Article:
IUCN Red List status:


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Animal vulnerability index Animal vulnerability index

Mandrills are OMNIVORES and the largest monkeys in the world characterised by a red stripe down their elongated muzzles with blue ridges on the sides. They may look like baboons but they are closer in relation to mangabeys.

Mandrills will use their teeth to express a variety of emotions and behaviours. Their sharp canines are used for defence but a quick flash of their teeth is friendly gesture and a yawn is a warning not to approach!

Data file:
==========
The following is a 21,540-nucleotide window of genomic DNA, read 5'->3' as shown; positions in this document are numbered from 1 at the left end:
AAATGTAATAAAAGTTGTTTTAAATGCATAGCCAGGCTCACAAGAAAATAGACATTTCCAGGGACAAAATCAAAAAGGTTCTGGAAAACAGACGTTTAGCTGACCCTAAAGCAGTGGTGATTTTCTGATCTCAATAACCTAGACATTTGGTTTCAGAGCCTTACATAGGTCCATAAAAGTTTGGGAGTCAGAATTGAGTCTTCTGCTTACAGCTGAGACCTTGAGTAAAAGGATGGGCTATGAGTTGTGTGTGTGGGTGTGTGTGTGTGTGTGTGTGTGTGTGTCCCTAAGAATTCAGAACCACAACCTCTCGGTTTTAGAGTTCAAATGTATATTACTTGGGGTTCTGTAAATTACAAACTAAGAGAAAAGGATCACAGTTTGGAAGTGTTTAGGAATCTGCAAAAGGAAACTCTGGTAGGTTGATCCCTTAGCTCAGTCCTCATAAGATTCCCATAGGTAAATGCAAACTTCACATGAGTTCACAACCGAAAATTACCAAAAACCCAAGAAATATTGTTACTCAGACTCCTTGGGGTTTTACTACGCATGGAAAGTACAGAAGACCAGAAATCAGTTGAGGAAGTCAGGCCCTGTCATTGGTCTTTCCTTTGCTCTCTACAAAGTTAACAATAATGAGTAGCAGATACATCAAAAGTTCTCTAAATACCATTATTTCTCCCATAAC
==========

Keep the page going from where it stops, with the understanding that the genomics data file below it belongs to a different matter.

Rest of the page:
These primates are incredibly social living in large groups called hordes with a hierarchy of dominant males and females at the top. The dominant males ultimately lead and father most of the offspring. They are sexually dimorphic, with males being around a third heavier than females.

Mandrill hordes live in groups of up to 50 individuals which spend their days on the ground and sleep in the trees at night. Females will raise the young and provide most of the care to the offspring.

The average male weighs 37kg
A mandrill's average lifespan is 20 years
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